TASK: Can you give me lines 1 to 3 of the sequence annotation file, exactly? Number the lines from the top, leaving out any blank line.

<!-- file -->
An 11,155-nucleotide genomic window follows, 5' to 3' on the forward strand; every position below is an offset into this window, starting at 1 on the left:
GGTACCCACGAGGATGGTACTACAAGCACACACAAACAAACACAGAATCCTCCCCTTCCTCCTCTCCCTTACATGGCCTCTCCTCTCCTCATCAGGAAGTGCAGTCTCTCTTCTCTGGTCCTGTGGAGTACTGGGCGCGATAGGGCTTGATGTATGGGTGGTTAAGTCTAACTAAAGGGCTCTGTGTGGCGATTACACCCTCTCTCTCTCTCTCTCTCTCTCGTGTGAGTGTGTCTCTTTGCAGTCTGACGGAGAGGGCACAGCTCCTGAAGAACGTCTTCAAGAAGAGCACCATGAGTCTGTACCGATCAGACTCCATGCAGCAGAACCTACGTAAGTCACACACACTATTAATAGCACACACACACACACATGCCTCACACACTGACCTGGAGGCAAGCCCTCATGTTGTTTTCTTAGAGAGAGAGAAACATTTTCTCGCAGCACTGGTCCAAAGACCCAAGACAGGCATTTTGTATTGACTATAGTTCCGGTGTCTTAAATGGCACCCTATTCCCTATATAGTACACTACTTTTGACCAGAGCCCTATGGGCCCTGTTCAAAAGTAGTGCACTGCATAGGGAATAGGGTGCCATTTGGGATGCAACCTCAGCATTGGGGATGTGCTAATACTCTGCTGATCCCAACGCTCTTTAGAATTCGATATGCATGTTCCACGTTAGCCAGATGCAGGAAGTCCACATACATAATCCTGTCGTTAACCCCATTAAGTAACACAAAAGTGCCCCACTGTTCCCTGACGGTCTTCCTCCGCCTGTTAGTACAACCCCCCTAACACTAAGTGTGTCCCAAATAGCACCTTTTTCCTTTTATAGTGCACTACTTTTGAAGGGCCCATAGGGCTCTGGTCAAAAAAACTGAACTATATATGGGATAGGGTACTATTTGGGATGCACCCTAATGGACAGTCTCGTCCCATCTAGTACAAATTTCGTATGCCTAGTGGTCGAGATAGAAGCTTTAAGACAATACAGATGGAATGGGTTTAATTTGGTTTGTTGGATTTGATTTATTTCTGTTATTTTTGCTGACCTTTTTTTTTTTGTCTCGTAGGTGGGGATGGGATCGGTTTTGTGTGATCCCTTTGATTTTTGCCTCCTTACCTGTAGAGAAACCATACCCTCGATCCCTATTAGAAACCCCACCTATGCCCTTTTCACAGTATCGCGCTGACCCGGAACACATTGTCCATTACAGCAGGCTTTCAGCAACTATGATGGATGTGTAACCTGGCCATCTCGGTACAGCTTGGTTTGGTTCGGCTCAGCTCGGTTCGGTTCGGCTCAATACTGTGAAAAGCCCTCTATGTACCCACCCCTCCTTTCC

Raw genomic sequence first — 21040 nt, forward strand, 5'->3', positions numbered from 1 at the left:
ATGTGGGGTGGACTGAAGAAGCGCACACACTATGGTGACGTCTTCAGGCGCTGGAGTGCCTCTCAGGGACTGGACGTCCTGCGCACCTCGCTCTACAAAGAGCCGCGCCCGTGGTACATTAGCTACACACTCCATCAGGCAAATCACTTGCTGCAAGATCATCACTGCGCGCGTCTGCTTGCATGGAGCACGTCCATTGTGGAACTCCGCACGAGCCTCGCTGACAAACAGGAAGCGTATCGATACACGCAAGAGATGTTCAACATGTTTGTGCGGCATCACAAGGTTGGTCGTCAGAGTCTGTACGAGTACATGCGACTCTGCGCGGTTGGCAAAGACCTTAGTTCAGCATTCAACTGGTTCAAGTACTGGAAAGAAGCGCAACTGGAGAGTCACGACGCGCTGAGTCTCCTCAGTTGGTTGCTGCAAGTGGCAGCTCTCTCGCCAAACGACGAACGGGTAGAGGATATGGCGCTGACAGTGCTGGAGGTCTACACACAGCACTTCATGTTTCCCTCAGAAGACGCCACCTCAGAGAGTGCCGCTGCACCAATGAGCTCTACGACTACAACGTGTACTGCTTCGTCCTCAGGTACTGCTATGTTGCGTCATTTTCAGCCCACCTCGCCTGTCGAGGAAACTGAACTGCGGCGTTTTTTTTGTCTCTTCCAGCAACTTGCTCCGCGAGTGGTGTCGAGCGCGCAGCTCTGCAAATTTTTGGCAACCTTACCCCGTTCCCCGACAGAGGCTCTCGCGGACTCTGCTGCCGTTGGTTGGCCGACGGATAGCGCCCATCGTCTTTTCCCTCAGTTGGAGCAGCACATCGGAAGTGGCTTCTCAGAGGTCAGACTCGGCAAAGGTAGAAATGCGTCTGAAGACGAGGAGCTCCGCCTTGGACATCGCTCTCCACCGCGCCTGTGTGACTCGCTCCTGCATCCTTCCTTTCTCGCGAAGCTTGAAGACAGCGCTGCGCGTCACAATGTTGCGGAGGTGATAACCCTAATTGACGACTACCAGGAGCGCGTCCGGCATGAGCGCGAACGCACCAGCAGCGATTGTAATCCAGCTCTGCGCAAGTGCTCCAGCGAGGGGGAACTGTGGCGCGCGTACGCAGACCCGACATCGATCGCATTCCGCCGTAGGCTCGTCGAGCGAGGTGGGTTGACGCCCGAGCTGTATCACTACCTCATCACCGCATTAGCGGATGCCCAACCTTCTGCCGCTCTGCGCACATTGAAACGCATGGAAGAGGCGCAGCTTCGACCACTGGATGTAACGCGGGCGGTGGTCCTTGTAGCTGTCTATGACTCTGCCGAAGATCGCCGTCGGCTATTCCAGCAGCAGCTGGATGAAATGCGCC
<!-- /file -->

An 11,155-nucleotide genomic window follows, 5' to 3' on the forward strand; every position below is an offset into this window, starting at 1 on the left:
GGTACCCACGAGGATGGTACTACAAGCACACACAAACAAACACAGAATCCTCCCCTTCCTCCTCTCCCTTACATGGCCTCTCCTCTCCTCATCAGGAAGTGCAGTCTCTCTTCTCTGGTCCTGTGGAGTACTGGGCGCGATAGGGCTTGATGTATGGGTGGTTAAGTCTAACTAAAGGGCTCTGTGTGGCGATTACACCCTCTCTCTCTCTCTCTCTCTCTCGTGTGAGTGTGTCTCTTTGCAGTCTGACGGAGAGGGCACAGCTCCTGAAGAACGTCTTCAAGAAGAGCACCATGAGTCTGTACCGATCAGACTCCATGCAGCAGAACCTACGTAAGTCACACACACTATTAATAGCACACACACACACACATGCCTCACACACTGACCTGGAGGCAAGCCCTCATGTTGTTTTCTTAGAGAGAGAGAAACATTTTCTCGCAGCACTGGTCCAAAGACCCAAGACAGGCATTTTGTATTGACTATAGTTCCGGTGTCTTAAATGGCACCCTATTCCCTATATAGTACACTACTTTTGACCAGAGCCCTATGGGCCCTGTTCAAAAGTAGTGCACTGCATAGGGAATAGGGTGCCATTTGGGATGCAACCTCAGCATTGGGGATGTGCTAATACTCTGCTGATCCCAACGCTCTTTAGAATTCGATATGCATGTTCCACGTTAGCCAGATGCAGGAAGTCCACATACATAATCCTGTCGTTAACCCCATTAAGTAACACAAAAGTGCCCCACTGTTCCCTGACGGTCTTCCTCCGCCTGTTAGTACAACCCCCCTAACACTAAGTGTGTCCCAAATAGCACCTTTTTCCTTTTATAGTGCACTACTTTTGAAGGGCCCATAGGGCTCTGGTCAAAAAAACTGAACTATATATGGGATAGGGTACTATTTGGGATGCACCCTAATGGACAGTCTCGTCCCATCTAGTACAAATTTCGTATGCCTAGTGGTCGAGATAGAAGCTTTAAGACAATACAGATGGAATGGGTTTAATTTGGTTTGTTGGATTTGATTTATTTCTGTTATTTTTGCTGACCTTTTTTTTTTTGTCTCGTAGGTGGGGATGGGATCGGTTTTGTGTGATCCCTTTGATTTTTGCCTCCTTACCTGTAGAGAAACCATACCCTCGATCCCTATTAGAAACCCCACCTATGCCCTTTTCACAGTATCGCGCTGACCCGGAACACATTGTCCATTACAGCAGGCTTTCAGCAACTATGATGGATGTGTAACCTGGCCATCTCGGTACAGCTTGGTTTGGTTCGGCTCAGCTCGGTTCGGTTCGGCTCAATACTGTGAAAAGCCCTCTATGTACCCACCCCTCCTTTCC

Raw genomic sequence first — 21040 nt, forward strand, 5'->3', positions numbered from 1 at the left: